Though there is also a big event on in Switzerland, all eyes have been on Montreal this past couple of weeks, with two interesting events running side by side. The 8th Montreal International is a ten-player category 16 event with a fascinating mix of top names and young aspirants. Meanwhile the Monroi Women's Grand Prix Final runs alongside, with some British interest as England's Jovanka Houska and Scottish resident (and British women's champion) Ketevan Arakhamia-Grant are in the hunt for the first prize.
Sergey Tiviakov has been the leader in the main event for much of its course but he lost on Friday and allowed Vasyl Ivanchuk to overtake him with one round to play. If the Ukrainian super-grandmaster stays ahead in the last round, it will his fourth big tournament victory in a row (Havana, Foros, Odessa, Montreal). He has been a huge star for over 15 years, and one of the few players who could frighten Garry Kasparov, yet has never found this level of consistency before. His latest run means that he has broken into what we've been calling the 'big three' (Anand, Kramnik, Topalov) as a quick calculation of his rating shows that he will be ahead of Topalov after the final round even if he loses. If he wins, I think he will actually go ahead of Kramnik, despite the world champion's victory in Dortmund. Their July ratings are Anand 2792, Topalov and Kramnik both 2769, Ivanchuk 2762. Kramnik gains 10 from Dortmund, while Ivanchuk gained 9 from Foros and would gain another 9 or 10 from Montreal if he beats Harikrishna in the last round.
That eventuality would make it Anand 2792, Ivanchuk 2780, Kramnik 2779, Topalov 2769. Whatever happens, it's pretty clear that we should be talking about a 'big four' these days. And, in the post-Kasparov chess world, the initial letter 'K' in the surname is no longer as magical as an initial letter 'V' in your forename.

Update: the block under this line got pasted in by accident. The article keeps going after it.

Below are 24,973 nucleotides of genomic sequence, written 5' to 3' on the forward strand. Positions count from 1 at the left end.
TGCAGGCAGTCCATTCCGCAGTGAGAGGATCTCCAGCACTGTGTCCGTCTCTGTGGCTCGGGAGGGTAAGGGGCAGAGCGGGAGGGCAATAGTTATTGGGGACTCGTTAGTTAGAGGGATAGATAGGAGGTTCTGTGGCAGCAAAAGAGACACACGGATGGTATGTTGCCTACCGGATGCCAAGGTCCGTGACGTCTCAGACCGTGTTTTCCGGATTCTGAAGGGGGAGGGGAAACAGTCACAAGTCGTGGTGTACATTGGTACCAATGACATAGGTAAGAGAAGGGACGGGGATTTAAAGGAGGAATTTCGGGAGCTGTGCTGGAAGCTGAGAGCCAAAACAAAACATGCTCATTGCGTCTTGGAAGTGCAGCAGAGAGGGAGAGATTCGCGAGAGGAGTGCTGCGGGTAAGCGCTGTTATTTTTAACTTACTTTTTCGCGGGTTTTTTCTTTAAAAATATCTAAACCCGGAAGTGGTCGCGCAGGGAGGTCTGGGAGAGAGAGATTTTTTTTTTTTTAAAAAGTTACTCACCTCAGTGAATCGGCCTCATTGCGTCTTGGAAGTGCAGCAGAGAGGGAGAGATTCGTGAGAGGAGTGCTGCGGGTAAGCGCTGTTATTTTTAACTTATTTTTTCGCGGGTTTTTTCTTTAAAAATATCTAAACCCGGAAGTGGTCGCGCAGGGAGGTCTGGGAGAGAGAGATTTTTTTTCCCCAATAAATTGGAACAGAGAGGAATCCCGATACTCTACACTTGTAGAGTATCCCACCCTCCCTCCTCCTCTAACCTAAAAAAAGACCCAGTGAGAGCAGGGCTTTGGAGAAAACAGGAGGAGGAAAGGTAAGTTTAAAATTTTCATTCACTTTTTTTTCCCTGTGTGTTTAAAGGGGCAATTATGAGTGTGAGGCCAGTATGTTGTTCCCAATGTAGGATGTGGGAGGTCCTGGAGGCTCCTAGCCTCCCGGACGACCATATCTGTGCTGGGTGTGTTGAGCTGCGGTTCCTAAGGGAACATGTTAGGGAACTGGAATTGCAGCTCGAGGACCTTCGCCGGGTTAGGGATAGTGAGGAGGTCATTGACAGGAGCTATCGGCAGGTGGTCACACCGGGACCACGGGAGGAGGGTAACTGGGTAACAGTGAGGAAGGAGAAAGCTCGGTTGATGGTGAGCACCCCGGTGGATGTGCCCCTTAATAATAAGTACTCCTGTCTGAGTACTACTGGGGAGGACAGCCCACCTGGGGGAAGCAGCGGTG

A win, by the way, is by no means a formality for Ivanchuk in the last round. Harikrishna already has the scalps of Short and Tiviakov to his credit so far in this tournament and he is in excellent form. He could win the tournament himself by beating Ivanchuk.
Which brings me to the main talking point of the Montreal event: the dismal showing of Nigel Short. He got off to an absolutely dreadful start, 0/4, which became ½/6 (thereby equalling his ½00000 start at the 1980 Phillips and Drew tournament when he was 14 years 10 months old). It is reported that he was suffering from dental problems, which is indeed unfortunate, though I'm also told that Alekhine had similar problems in the early stages of his world championship match against Capablanca, had six teeth pulled out and went on to become world champion.
I am struggling to think of another stellar player of any era who has scored so few points in a similar context. It has happened in matchplay, of course (Taimanov/Larsen v Fischer, Adams v Hydra, Miles v Kasparov spring to mind), but not in tournaments with sub-2700 opposition available.